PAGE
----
It’s interesting to observe the alcohol buying habits since this lockdown. Hard alcohol sales have gone through the roof. Wine sales are holding as they always have, no big increases there. However, it’s interesting to note that more expensive wines are being purchased. I think since people are stuck at home, they might as well drink the good stuff. Seriously! It feels like August in my department. Wines that normally move slowly during this time of year (wines over forty bucks) are selling at a brisk pace. Sparkling wine sales are also starting to pick up again as people feel that they may be able to get out there and do some things that they have been denied for the last two months. Celebration time everyone! I read that even in New York, the state that got hit the hardest by Coronavirus is making some moves to open up. We, of course, do not want to see a second outbreak of this virus, but our economy cannot take this complete shut-down much longer. I know that lives are more important, don’t get me wrong. With the proper precautions and a well thought out plan, we can start living the new normal.

Cheers!

Stan The Wine Man

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FRIDAY’S FIVE

In a week’s time, I taste a boatload of wine (seriously). A lot of my friends think I’m lucky. Well, they’re right and I wouldn’t give this job up for the world. The only thing that makes my job hard, is my feeling of responsibility to taste the samples given to me as quickly as possible and to put my reviews either in my Moleskine, on my YouTube channel (Stan The Wine Man TV), or on Stanthewineman.com. Here for your reading pleasure, are five wines that I have reviewed in my Moleskine (good or bad), this past week.

2018 Tascante “Buonora” Etna Bianco (Etna, Italy)… $21.

Wet rocks, lemon and melon on the nose with a touch of apple. Creamy in the mouth that morphs into a steely, crushed rock finish. Melon and apple notes on the front of the palate with dusty wet rocks underneath front to finish where lemon-lime notes join up and linger. Nicely balanced and well-integrated acidity. 100% Carricante (B+)

2018 Taska d’ Almerita Catarratto (Sicily, Italy)… $19.

Aromas of fig and nuts with a hint of melon and oranges. Fresh acidity supports lemon and bright orange notes front to a steely, bracing finish. Orange notes linger with a kiss of filberts. (B+)

2016 Maloney Cabernet Sauvignon Quintessence Vineyard (Red Mountain, WA)… $43.

Currants and red cherries on the nose with a touch of raisins, licorice and red flowers. Smooth structured tannins support notes of currants and licorice with tobacco notes in the background. Tobacco notes sneak out on the long finish with a hit of leather coming through. Excellent balance. This baby will age ten years plus. (B+)

2013 Zero One “Wild Sky” Cabernet Sauvignon (Columbia, Valley, WA)… $30.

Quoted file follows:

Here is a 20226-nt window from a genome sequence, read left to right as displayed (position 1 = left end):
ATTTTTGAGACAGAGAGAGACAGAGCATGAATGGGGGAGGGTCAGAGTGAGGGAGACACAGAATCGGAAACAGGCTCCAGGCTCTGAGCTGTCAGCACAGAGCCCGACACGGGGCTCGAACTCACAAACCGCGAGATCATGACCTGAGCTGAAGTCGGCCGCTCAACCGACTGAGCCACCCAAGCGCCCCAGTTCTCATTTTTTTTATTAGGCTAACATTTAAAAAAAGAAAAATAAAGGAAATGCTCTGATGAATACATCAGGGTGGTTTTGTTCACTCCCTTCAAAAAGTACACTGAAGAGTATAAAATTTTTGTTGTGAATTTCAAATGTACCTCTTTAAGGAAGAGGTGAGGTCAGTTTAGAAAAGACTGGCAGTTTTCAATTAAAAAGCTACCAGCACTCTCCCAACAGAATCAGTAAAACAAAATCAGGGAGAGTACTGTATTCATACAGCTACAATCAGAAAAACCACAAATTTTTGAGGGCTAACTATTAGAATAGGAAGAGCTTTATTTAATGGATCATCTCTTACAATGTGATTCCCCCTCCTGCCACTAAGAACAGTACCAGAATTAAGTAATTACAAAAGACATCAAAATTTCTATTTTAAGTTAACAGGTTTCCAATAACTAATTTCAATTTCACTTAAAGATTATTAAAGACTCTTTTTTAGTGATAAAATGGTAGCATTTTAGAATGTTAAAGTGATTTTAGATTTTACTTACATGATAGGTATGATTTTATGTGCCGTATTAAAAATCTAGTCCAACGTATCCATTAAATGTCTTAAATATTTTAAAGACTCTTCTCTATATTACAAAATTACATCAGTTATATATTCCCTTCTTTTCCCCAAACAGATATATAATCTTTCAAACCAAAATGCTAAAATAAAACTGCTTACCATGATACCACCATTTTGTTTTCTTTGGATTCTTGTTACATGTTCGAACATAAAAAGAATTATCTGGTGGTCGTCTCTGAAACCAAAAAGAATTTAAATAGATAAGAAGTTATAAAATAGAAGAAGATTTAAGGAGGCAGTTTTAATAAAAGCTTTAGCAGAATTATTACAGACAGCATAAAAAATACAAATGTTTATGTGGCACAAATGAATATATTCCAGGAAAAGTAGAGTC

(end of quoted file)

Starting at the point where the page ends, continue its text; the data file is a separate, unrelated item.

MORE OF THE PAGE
Aromas of dark currants, tobacco, prunes and a hit of rust. Ripe dark currants on the palate with a little dirt action underneath. The tannins are a little edgy. The fruit expands on the mid-palate into the finish where a kiss of veggie comes through, joined by notes of tobacco, earth and currants that linger. The tannins show some attitude from the back of the mid-palate into the finish. (B)

2014 Thurston Wolfe “Conglomerate” Cabernet Sauvignon Upland Vineyard (Snipes Mountain, WA)… $30.

Oak, currants and oatmeal cookie on the nose. Oak dominates on the palate, with currant notes pushing through underneath. There is a freshness to the mouthfeel. The currant notes are held back a bit by the oak and tannins. Not over-powering, but it hinders the fruit. It could come together with a couple of more years, but I have my doubts. (C)

Cheers!

Stan The Wine Man

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FRIDAY’S FIVE

In a week’s time, I taste a boatload of wine (seriously). A lot of my friends think I’m lucky. Well, they’re right and I wouldn’t give this job up for the world. The only thing that makes my job hard, is my feeling of responsibility to taste the samples given to me as quickly as possible and to put my reviews either in my Moleskine, on my YouTube channel (Stan The Wine Man TV), or on Stanthewineman.com. Here for your reading pleasure, are five wines that I have reviewed in my Moleskine (good or bad), this past week.

2017 Liberation de Paris Cabernet Sauvignon (Vin De France)… $14.

Aromas of earth, cherries and currants with a kiss of raisins and oranges. Dark currant notes on the palate with a hint of orange peel underneath. A kiss of licorice sneaks in on the back of the mid-palate into a decently long finish. Soft, structured tannins and nicely integrated acidity give the wine a lift in the mouth and an edge on the finish. Solid Cab for the money. (B-)

2017 Time & Direction Diamond Cutter Red (Columbia Valley, WA)… $33.

Boysenberries and plums on the nose, with a hint of bacon fat and Worcestershire sauce. Red flower notes all day on the palate, joined by notes of raspberries and cherries with a kiss of citrus on the back-end. Bright on the palate with a mouthwatering finish where citrus and red flower notes linger. Good intensity and balance. (B+)

2017 Domaine des 3 Cellier Alchimie Chateauneuf Du Pape (Rhone, France)…. $37.

Tons of cherries on the nose joined by notes of red flowers, crushed red brick and licorice. Smooth and polished on the palate with notes of cherries, coffee bean and earth. Roasted meat notes hit on the mid-palate leading into the finish where coffee bean and earth notes linger. Nice integration, intensity and balance. Great old world wine for a new world palate. What a price for a quality CDP. (A-)

2016 Boniperti “Carlin” Colline Novaresi Nebbiolo (Piedmont, Italy)… $24.

Earth and strawberries on the nose with a kiss of rusty nails and oranges. Solid acidity on the palate, balanced by notes of strawberries and cherry notes that are nicely integrated with mineral and earth. Soft, earthy finish with a little rust action on the back-end. Smooth yet old world at the same time. (B)

2017 David Duband Bourgogne Rouge (Burgundy, France)…. $36.

Slightly challenged on the nose with hints of cranberries, cherry and licorice. Soft fruit notes of cherries and cranberries on the palate with a touch of earth underneath and a kiss of citrus. Thins out on the mid-palate into the finish. (C-)

Cheers!

Stan The Wine Man